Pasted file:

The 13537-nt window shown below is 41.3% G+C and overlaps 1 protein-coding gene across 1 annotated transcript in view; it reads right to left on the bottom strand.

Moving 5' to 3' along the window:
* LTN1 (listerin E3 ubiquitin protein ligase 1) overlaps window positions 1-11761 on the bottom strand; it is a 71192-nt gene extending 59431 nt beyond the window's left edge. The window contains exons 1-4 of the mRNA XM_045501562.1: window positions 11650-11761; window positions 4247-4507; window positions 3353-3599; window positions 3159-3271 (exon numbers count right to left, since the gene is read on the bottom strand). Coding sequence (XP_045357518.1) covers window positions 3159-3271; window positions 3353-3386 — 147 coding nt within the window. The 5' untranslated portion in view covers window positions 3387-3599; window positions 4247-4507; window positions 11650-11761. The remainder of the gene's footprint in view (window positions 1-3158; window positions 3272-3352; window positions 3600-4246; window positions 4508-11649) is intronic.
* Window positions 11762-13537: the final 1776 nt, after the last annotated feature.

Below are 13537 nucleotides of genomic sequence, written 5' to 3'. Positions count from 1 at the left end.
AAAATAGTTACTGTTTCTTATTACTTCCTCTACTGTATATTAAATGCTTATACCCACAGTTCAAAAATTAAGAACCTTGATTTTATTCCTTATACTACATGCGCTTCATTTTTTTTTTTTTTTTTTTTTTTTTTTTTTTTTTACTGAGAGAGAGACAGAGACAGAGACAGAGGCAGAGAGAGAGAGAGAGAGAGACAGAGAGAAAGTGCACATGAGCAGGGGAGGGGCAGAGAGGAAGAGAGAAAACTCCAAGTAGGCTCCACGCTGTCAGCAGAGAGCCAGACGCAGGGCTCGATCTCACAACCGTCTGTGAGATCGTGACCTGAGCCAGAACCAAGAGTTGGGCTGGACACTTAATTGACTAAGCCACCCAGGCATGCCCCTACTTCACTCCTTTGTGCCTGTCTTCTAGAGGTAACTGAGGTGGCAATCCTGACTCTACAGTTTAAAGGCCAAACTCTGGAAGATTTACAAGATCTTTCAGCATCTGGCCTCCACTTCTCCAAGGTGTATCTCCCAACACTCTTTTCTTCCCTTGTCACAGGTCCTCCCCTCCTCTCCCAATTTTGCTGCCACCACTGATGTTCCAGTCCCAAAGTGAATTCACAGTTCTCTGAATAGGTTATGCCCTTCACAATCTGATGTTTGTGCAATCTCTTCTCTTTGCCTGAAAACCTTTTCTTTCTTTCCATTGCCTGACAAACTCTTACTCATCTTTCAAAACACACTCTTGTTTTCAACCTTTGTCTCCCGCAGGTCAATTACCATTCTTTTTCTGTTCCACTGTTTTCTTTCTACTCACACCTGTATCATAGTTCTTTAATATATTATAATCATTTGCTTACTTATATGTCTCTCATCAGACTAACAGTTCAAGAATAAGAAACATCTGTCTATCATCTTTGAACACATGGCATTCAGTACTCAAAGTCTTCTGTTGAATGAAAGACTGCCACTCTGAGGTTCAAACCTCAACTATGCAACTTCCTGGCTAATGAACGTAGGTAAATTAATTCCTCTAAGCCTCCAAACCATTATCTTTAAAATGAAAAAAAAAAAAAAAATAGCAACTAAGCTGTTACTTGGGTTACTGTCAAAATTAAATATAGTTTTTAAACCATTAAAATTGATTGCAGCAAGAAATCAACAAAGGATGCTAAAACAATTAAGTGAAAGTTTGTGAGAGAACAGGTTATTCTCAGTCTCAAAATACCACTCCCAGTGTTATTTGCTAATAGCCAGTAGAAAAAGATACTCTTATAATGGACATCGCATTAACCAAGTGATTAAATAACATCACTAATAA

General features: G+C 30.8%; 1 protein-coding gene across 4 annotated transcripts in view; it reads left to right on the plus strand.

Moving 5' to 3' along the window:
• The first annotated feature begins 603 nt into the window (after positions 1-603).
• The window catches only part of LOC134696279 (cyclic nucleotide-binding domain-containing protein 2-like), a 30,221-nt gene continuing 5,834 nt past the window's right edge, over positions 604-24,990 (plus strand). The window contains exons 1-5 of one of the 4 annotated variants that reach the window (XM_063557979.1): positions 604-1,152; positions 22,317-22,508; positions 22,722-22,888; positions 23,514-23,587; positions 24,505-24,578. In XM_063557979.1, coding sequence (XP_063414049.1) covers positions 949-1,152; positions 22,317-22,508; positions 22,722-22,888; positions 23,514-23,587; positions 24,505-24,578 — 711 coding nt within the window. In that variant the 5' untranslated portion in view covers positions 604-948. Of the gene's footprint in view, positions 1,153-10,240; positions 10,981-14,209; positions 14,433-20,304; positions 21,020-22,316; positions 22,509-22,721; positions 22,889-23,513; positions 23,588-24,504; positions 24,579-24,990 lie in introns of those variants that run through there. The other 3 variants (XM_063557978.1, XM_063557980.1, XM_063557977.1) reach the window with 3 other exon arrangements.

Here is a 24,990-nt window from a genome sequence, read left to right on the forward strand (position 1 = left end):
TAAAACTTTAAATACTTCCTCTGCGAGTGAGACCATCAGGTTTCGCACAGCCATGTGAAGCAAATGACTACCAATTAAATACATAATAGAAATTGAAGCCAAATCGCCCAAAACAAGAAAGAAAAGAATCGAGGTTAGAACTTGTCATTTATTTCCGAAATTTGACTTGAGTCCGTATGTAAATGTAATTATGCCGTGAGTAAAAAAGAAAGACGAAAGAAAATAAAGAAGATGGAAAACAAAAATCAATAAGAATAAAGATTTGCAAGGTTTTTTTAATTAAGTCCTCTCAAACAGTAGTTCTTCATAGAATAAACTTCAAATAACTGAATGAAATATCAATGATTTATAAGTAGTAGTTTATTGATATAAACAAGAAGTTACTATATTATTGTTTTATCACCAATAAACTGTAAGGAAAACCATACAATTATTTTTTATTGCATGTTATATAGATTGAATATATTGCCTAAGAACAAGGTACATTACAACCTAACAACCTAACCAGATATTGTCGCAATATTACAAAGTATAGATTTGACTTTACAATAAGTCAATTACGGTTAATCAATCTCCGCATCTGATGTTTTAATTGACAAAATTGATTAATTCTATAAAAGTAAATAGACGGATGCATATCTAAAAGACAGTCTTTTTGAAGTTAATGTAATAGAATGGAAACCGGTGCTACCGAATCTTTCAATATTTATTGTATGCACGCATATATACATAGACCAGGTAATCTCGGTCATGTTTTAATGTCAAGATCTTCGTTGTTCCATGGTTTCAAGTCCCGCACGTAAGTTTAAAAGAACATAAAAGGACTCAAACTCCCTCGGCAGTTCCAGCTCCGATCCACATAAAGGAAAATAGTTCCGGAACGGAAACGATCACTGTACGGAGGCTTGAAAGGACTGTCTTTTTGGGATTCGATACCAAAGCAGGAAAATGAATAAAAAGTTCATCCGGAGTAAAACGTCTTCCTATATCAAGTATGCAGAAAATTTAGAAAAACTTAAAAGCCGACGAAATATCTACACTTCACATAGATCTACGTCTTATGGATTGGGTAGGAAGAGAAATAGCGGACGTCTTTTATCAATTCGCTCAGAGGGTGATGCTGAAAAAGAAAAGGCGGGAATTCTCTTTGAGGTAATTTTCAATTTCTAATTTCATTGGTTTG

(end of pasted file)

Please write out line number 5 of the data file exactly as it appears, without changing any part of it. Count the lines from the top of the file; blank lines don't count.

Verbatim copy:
Below are 13537 nucleotides of genomic sequence, written 5' to 3'. Positions count from 1 at the left end.